Hirata Atsutane

Atsutane's Portrait by his pupil
In this Japanese name, the family name is Hirata.

Hirata Atsutane (平田 篤胤, 6 October 1776 2 November 1843) was a Japanese scholar, conventionally ranked as one of the four great men of kokugaku (nativist) studies, and one of the most significant theologians of the Shintō religion. His literary name was Ibukinoya.

Life and thought

Hirata was born to a low-ranking samurai family of Akita domain (in present-day Akita Prefecture) in the Tōhoku region of northern Japan. His father was named Ōwada Yoshitane, and Hirata was adopted by Matsuyama retainer Hirata Tōbei, from whom he received the family name of Hirata in 1800. Little is known of his early life, but Hirata was a student of the Neo-Confucianism of Yamazaki Ansai (1619–1682) in Edo. He later turned towards Daoism as found in the works of the Chinese philosopher Zhuangzi, and towards Shintō as per the works of Motoori Norinaga, founder of the kokugaku movement.

Though he is traditionally ranked fourth in the lineage of kokugaku scholars, Hirata actually represents a break with the purely scholarly urban culture characteristic of the revival of classical nativist learning, and represents a trend toward a populist message. Hirata laid particular emphasis on reaching the average man, and adapted his own style to them by employing at times the vernacular idiom.

Hirata claimed later to have received the mantle of kokugaku teacher in a dream directly from Motoori Norinaga, but the story is apocryphal. Hirata's interest in kokugaku postdates Motoori's own death.

Hirata was a prolific writer. Representative works in the study of ancient Japanese traditions include Tama no mihashira (The True Pillar of Spirit), Koshi seibun (Treatise on Ancient History), Kodō taii (True Meaning of the Ancient Way) and Zoku Shintō taii (True Meaning of Common Shintō), and the commentaries Koshi-chō and Koshi-den. He is also noted for his studies of ancient Indian and Chinese tradition (Indo zōshi and Morokoshi taikoden), and texts dealing with the spirit world, including Senkyō ibun (Strange Tales of the Land of Immortals) and Katsugorō saisei kibun (Chronicle of the Rebirth of Katsugorō). His early work Honkyō gaihen indicates an acquaintance with Christian literature that had been authored by Jesuits in China.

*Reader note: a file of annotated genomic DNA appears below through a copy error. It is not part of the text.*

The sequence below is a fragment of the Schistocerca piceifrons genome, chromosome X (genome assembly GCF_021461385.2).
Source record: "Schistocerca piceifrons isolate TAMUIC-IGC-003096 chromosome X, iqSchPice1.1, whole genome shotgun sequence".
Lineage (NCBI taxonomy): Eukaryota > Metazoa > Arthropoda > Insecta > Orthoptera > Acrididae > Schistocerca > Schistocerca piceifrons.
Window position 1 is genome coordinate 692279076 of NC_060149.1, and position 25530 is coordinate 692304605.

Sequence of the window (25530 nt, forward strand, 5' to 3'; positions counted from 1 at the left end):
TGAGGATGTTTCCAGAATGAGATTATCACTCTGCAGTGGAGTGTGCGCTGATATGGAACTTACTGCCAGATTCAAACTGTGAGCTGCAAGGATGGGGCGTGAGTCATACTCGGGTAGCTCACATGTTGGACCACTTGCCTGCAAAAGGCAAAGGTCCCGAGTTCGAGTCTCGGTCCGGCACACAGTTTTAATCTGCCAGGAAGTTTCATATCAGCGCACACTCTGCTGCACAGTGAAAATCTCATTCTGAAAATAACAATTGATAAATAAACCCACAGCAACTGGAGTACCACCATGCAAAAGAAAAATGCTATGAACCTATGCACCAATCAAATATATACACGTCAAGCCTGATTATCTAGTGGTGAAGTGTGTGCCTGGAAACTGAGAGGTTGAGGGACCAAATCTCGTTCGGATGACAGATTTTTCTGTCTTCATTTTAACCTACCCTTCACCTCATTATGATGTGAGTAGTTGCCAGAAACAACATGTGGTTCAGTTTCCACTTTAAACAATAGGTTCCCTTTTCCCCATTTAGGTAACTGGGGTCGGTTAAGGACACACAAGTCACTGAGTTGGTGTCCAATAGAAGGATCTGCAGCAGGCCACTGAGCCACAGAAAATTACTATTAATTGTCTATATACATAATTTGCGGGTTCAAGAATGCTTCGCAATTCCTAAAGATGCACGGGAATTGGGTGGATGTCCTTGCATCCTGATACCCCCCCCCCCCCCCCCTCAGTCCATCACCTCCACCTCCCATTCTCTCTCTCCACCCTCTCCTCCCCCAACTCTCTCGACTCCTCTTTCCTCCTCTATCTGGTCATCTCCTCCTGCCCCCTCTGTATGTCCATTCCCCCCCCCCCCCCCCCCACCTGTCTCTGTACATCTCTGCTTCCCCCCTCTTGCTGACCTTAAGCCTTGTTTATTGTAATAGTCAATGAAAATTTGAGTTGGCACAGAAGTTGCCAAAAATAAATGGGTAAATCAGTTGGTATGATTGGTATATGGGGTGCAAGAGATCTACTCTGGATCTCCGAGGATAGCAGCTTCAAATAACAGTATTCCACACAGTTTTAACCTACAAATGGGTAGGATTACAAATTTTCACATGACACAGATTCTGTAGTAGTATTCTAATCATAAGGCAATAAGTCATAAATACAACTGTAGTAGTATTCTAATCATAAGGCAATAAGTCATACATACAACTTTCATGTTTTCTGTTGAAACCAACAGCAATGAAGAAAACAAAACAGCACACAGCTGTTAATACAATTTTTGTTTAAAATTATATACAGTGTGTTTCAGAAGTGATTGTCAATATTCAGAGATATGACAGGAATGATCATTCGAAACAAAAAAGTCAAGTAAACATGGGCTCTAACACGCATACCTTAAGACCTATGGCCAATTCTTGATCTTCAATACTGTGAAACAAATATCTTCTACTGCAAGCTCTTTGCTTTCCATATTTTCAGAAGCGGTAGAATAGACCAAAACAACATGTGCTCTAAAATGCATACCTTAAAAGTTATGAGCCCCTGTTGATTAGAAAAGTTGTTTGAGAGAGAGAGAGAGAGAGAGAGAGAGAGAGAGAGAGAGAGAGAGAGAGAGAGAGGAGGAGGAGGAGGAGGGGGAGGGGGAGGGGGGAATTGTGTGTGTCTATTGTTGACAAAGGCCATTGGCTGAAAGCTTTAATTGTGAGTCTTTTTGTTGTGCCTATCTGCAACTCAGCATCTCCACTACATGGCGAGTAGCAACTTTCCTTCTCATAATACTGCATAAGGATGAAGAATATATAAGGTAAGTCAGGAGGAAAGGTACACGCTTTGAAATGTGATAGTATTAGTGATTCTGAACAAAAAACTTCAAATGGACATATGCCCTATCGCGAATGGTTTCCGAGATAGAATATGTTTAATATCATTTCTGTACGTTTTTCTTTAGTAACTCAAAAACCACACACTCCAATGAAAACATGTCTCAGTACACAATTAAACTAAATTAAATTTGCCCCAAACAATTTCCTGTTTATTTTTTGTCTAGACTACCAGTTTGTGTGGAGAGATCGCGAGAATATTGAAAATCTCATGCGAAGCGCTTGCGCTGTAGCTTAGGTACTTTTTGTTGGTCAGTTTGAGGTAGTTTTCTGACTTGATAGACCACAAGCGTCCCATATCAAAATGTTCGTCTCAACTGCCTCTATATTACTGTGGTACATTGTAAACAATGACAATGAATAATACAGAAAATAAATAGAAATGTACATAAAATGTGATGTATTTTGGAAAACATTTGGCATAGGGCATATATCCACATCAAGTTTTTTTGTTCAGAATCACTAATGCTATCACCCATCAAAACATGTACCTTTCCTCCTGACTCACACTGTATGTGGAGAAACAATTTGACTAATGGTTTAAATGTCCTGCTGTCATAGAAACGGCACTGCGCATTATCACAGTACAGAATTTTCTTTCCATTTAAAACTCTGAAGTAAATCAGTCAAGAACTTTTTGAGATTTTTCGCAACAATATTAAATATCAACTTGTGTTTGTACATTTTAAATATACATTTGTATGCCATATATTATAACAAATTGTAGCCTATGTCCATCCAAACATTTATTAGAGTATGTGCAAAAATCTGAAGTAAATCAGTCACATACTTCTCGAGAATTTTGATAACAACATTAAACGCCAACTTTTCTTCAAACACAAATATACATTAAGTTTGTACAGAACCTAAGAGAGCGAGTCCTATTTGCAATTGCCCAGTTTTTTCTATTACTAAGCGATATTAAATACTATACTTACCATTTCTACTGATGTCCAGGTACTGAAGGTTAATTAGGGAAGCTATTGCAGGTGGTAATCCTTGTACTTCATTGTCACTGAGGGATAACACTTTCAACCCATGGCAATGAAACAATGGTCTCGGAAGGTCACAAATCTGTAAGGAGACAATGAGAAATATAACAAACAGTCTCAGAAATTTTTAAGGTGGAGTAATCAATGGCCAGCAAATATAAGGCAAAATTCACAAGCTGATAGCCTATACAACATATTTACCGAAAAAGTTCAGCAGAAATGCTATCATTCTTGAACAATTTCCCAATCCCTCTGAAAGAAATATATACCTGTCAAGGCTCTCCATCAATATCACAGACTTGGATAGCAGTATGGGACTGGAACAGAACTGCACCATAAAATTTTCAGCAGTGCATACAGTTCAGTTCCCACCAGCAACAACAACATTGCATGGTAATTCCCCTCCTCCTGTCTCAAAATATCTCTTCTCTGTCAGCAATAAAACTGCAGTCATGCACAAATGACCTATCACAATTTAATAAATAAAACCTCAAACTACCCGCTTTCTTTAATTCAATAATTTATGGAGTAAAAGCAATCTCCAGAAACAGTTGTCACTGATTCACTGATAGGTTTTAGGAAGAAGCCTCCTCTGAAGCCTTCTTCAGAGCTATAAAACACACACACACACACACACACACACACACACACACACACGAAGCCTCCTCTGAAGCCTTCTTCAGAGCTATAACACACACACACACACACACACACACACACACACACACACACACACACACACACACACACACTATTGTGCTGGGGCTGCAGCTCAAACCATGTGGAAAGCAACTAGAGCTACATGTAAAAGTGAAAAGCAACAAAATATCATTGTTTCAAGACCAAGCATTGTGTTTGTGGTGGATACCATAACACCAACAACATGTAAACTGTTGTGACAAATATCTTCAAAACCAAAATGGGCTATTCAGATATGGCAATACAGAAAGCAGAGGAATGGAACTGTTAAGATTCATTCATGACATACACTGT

Hirata frequently expressed hostility to the Confucian and Buddhist scholars of the day, advocating instead a revival of the “ancient ways” in which the emperor was to be revered. Hirata's first published work, Kamosho (1803) was a scathing attack on the works of Confucian philosopher Dazai Shundai (1680–1747) on Buddhism, and resulted in an invitation to teach from the Yoshida family, the hereditary clan leading Yoshida Shinto.

The contents of his 1841 treatise Tenchō mukyūreki (Chronicle of the Perpetual Rule of the Emperor) angered the ruling Tokugawa bakufu government, and he was sentenced to confinement in Akita until his death in 1843.

Hirata's activities eventually attracted over 500 pupils, including Okuni Takamasa and Suzuki Shigetane. His nationalist writings had considerable impact on the samurai who supported the Sonnō jōi movement and who fought in the Boshin War to overthrow the Tokugawa Shogunate during the Meiji Restoration.


Atsutane's influence on kokugaku has recently been thought to be overestimated. While he is called one of the "four great men of kokugaku", this is a phrase he invented himself. His work more often influenced religious groups than the government in the Empire of Japan.

Among Atsutane's more enduring contributions to Japanese thought was the idea that all Japanese were descended from the gods, not only the Imperial family and certain aristocratic families. As he put it, "this, our glorious land, is the land in which the gods have their origin, and we are one and all descendants of the gods. For this reason, if we go back from the parents who gave us life and being, beyond the grandparents and great-grandparents, and consider the ancestors of ancient times, then the original ancestors of those must necessarily have been the gods."[1]


  1. Earl, David Margarey, Emperor and Nation in Japan, Political Thinkers of the Tokugawa Period, University of Washington Press, 1964, p. 80


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